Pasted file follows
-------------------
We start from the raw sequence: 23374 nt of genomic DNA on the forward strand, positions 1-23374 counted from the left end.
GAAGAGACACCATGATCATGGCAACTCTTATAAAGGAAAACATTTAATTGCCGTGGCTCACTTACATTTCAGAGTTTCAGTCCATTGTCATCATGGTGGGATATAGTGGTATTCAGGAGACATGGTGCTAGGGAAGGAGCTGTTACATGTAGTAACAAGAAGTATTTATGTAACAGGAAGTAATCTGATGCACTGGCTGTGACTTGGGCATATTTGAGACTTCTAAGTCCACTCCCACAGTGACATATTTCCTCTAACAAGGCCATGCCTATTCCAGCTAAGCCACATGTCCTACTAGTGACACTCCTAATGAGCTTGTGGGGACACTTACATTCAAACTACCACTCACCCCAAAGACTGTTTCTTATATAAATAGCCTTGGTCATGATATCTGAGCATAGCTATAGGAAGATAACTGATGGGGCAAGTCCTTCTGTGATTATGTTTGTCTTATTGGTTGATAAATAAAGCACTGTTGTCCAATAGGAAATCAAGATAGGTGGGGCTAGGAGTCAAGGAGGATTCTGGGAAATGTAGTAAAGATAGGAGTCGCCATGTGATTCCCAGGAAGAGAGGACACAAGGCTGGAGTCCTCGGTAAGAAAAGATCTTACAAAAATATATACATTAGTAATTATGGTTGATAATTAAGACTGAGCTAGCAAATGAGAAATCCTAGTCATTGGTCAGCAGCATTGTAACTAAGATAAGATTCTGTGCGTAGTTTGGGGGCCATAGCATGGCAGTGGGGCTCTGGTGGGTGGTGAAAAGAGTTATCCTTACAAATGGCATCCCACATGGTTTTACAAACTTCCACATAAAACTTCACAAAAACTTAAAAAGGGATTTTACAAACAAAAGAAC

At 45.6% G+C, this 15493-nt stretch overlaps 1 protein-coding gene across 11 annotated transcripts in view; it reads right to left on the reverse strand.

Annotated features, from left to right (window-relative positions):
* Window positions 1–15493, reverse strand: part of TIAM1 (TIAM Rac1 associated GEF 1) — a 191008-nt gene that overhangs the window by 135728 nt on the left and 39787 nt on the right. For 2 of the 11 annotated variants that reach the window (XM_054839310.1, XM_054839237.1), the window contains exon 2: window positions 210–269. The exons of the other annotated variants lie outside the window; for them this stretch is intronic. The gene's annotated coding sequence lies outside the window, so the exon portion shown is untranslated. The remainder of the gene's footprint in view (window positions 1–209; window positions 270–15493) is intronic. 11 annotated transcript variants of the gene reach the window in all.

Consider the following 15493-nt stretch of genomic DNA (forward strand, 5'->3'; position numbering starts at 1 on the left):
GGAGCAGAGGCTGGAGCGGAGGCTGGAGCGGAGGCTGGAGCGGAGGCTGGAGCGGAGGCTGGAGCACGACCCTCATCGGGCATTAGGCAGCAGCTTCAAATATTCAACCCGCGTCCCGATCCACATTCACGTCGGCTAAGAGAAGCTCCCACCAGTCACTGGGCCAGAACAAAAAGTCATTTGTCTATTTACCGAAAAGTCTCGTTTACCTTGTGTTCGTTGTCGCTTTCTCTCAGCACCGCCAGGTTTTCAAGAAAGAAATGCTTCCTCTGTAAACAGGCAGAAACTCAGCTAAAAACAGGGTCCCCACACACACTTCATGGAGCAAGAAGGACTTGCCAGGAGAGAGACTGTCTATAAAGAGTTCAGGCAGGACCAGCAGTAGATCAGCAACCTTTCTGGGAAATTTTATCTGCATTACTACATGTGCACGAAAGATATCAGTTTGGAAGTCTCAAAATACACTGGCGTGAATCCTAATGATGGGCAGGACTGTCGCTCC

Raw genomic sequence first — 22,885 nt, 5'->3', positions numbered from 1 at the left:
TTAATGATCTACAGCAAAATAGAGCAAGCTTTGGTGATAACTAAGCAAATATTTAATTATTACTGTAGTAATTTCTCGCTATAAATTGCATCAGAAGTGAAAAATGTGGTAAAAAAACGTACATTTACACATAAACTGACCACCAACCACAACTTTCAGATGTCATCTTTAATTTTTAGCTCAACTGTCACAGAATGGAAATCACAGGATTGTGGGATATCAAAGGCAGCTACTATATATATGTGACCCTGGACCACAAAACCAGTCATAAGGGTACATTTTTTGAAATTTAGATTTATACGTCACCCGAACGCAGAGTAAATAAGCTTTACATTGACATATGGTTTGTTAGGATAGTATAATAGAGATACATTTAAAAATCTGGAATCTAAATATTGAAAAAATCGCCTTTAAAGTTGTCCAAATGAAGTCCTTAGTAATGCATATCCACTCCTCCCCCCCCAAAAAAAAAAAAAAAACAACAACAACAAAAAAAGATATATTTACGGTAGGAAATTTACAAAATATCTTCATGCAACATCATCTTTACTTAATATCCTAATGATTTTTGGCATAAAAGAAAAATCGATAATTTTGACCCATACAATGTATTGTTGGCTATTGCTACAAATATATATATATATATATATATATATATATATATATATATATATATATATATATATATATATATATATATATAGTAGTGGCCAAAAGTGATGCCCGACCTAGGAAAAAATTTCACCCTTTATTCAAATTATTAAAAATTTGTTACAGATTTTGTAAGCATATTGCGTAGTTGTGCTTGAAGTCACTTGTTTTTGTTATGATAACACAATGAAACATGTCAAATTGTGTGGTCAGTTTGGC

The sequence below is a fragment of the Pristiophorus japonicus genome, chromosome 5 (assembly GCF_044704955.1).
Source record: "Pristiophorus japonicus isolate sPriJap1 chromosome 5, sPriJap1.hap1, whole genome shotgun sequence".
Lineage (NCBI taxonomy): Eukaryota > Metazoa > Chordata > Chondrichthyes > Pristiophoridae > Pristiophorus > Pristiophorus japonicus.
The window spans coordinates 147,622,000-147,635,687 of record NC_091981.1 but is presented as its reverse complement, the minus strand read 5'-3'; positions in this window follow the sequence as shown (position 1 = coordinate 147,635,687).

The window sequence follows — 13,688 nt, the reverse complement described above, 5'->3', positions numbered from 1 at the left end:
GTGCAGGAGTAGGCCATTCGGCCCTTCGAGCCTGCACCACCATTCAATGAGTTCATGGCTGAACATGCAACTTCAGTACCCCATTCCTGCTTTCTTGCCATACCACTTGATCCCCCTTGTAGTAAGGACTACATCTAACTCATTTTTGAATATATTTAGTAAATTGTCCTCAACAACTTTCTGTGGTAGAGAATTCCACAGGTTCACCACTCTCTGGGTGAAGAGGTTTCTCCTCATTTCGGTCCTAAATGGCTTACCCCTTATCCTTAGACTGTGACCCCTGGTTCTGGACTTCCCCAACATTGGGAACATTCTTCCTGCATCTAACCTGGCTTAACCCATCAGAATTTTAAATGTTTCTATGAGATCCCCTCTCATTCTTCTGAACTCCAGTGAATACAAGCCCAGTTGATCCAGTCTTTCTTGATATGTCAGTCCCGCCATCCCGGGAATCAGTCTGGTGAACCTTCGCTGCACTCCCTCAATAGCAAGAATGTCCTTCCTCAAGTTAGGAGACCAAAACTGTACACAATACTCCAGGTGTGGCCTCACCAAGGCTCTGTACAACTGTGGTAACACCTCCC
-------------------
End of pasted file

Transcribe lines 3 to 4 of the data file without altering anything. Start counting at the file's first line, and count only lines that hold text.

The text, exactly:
At 45.6% G+C, this 15493-nt stretch overlaps 1 protein-coding gene across 11 annotated transcripts in view; it reads right to left on the reverse strand.

Annotated features, from left to right (window-relative positions):